With Proper Limits, Video Games Can Offer Benefits
Source: Tween Parent Staff
It may be hard to believe, but the video game industry is now over 30 years old, so the "should we let them...how much should we let them...what should we let them play" line of questioning isn't new at all. Among the preteen population, on average, girls play video games more than 5 hours a week and boys play 13 hours a week. According to BusinessWeek Online, the U.S. video game market is expected to grow to $46.5 billion by 2010. Based on those projections, the video game business isn't going away anytime soon!
Like many other controversial subjects, there are multiple schools of thought regarding the impact of video games on preteens. We probably don't need research to tell us that extensive exposure to ultra-violent game content probably isn't a a great idea! But, there is a silver lining to seeing those little zombie-like faces that we experience when our children are engaged in "the media trance"!
On the plus side, our preteens can gain practice in fine motor, spatial, and visual attention skills. Games can be entertaining and fun; they can release tension and relieve boredom. Some games provide practice in problem solving and logic. On top of that, in a world with many demands that are both in and out of our control, video games can offer the feeling of a sense of mastery. In fact, a recent study was commissioned by the U.S. Department of Justice and conducted by Cheryl Olson and Lawrence Kutner of the Center for Mental Health and Media at Massachusetts General Hospital in Boston. The study looked at the effects of violent video games on 1,200 middle-school-age children. They state in their book, Grand Theft Childhood, "In fact, much of the information in the popular press about the effects of violent video games is wrong. For most kids and most parents," they write, "the bottom-line results of our research can be summed up in a single word: relax."
Taken to extremes, however, other sources agree that the amount of time spent playing video games can have a negative correlation with academic performance; and, playing violent games can have a positive correlation with antisocial and aggressive behavior. Interesting though, that boys who don't play video games at all were more likely to engage in bullying and other antisocial behaviors. While there is no proof of causality, it may be because video games are such an important part of socializing for that age, that these boys are, by definition, "abnormal."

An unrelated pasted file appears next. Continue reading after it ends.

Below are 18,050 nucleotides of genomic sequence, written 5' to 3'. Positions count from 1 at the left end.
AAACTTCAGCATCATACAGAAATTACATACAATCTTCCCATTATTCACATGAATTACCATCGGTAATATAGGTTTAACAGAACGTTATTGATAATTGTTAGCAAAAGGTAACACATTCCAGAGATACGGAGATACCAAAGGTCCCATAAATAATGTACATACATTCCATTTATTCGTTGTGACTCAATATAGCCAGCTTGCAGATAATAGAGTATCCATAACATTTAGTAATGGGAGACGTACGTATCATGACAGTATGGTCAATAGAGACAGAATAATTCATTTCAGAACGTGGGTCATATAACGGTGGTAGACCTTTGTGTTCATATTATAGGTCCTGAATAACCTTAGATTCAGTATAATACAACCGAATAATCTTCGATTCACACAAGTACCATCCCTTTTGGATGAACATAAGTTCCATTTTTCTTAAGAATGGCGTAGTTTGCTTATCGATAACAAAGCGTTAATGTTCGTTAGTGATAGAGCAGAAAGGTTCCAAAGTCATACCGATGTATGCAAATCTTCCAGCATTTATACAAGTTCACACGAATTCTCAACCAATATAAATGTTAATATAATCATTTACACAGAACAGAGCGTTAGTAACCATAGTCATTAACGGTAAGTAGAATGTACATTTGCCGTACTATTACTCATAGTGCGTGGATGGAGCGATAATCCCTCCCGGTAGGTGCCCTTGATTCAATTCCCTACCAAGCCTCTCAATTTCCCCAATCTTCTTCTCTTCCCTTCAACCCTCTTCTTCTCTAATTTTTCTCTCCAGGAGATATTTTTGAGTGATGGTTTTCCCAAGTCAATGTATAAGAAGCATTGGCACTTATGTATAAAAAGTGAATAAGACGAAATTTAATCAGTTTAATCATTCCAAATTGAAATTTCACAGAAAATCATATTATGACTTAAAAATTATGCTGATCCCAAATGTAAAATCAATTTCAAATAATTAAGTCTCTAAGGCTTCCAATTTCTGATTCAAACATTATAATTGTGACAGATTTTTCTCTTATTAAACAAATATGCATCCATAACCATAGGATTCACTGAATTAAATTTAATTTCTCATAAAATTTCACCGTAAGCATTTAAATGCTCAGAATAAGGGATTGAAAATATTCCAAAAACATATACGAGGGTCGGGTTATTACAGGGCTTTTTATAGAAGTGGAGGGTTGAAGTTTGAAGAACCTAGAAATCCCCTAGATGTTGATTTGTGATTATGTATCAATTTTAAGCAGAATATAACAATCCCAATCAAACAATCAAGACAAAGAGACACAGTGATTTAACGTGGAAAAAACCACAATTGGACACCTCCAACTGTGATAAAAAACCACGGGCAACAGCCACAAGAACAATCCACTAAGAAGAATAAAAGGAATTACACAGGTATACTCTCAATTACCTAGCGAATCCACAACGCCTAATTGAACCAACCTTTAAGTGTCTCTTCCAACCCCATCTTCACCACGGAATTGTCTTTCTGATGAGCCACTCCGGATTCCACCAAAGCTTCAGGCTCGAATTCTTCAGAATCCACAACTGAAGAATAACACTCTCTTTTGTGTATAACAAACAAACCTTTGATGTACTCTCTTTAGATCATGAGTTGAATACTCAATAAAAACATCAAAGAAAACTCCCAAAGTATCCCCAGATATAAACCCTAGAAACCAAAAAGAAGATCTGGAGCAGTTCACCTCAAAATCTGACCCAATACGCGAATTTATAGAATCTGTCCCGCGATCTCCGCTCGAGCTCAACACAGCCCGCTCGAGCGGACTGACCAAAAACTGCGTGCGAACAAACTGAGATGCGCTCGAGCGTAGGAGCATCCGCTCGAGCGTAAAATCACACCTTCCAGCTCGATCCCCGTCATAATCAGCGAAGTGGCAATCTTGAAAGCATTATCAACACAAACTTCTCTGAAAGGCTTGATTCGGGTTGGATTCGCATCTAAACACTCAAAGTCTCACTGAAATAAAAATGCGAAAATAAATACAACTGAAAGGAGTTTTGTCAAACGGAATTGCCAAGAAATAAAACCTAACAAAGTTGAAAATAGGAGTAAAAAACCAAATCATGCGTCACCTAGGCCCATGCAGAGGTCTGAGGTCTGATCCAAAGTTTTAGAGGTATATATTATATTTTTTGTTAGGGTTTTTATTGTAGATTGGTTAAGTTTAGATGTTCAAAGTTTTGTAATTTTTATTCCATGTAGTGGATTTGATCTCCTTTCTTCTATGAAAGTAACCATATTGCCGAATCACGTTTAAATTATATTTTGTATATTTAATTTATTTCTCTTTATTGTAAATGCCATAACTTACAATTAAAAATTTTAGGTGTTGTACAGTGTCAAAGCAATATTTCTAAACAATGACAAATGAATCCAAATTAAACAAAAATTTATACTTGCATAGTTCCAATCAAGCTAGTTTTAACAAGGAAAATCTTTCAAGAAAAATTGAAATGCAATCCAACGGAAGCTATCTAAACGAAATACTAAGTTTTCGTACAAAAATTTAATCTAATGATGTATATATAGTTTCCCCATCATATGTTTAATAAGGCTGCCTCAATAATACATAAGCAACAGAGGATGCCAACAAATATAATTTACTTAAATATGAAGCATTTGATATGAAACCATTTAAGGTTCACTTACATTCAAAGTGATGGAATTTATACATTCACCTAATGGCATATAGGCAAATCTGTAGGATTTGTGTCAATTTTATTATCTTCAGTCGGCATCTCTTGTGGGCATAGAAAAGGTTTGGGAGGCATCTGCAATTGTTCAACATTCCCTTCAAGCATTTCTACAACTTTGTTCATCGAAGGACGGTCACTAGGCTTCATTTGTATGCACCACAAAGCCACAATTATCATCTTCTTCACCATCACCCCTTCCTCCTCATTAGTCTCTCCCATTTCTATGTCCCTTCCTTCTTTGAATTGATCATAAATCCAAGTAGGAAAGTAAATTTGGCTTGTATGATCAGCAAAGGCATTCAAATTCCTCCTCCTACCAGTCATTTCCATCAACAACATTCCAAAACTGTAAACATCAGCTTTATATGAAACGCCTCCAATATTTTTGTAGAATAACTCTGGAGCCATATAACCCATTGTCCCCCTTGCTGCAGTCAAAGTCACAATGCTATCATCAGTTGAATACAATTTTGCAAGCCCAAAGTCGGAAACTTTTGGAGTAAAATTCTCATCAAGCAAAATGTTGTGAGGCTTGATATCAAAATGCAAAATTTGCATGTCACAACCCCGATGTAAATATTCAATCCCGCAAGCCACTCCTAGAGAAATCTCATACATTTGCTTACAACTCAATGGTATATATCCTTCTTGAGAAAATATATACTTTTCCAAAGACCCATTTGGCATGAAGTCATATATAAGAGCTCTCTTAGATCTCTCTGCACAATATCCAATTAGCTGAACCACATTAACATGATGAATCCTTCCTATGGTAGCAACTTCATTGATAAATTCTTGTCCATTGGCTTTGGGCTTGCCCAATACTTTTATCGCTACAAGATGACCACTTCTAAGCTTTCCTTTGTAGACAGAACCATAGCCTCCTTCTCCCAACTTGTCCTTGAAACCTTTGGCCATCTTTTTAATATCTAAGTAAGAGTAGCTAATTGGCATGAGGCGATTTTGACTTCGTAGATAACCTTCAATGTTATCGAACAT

Experts seem to agree that the risks associated with video gaming can be mitigated with a helping of parental intervention...with a few thoughtful limits, video games can be a fine entertainment option. The two most important variables to consider: 1) the amount of time children play video games, and 2) the content of the games they play.
Determine an Appropriate Amount of Time
Regarding the time factor, good common sense, limit setting and sticking to your plan are important. When you consider that the average amount of time a preteen spends in front of a "screen" is 37 hours per week, perhaps parents should consider taking a larger, holistic view of the media in the mix -- video games, TV, DVDs, Computers, etc. Consider working out a plan with your child and gaining their commitment. You might want to share your concerns so that your tween understands why it's important.
Evaluate the Content
When it comes to the content of the video games that your child wants to engage in, a great source to start with is the ESRB (Entertainment Software Rating Board), "a non-profit, self-regulatory body that independently assigns ratings, enforces advertising guidelines, and helps ensure responsible online privacy practices for the interactive entertainment software industry." esrb.org
Avoid or Minimize Extreme Violence
Parents should be aware that not all video games are equal and that ratings do not tell the entire story. According to Cheryl Olson, the game Manhunt and the game Postal "are two games that no child should ever go near." And, she views DefJam Vendetta, a T(een)-rated game as having a very negative portrayal of women.
Stay Involved, Join the Fun
Playing a video game with your tween is perhaps the best way to get involved and see exactly what type of games your child is most interested in playing. And, playing together can offer other benefits:
Kids love being able to beat their parents at something. And beat you they will!
Parents may be able to have meaningful conversation while playing; believe it or not, children find it much easier to talk to a parent if they aren't facing them.
If a parent finds something that concerns them in the game, a child may listen more thoughtfully than if the parent just issues a blanket refusal to allow future playing.
One suggestion that comes up on virtually every expert's list to avoid is allowing (game) consoles in your child's bedroom. You should be able to see what they're doing. Knowing that you could walk by at any moment will ensure that they stick with their end of bargain!
The bottom line...in moderation and with limits...let the games begin!
Connect with other parents and share your thoughts about video games:
Additional information on this topic:
Video Game Ratings Board Adds "Summaries"
Video Game Addiction...Tips to Tame the Kid Who's Hooked
Parent's Guide to Game Ratings
Video Games: Cons and Pros
Author Reveals "The Surprising Truth About Violent Video Games"
Book that may be of interest:
Grand Theft Childhood, by Cheryl Olson and Lawrence Kutner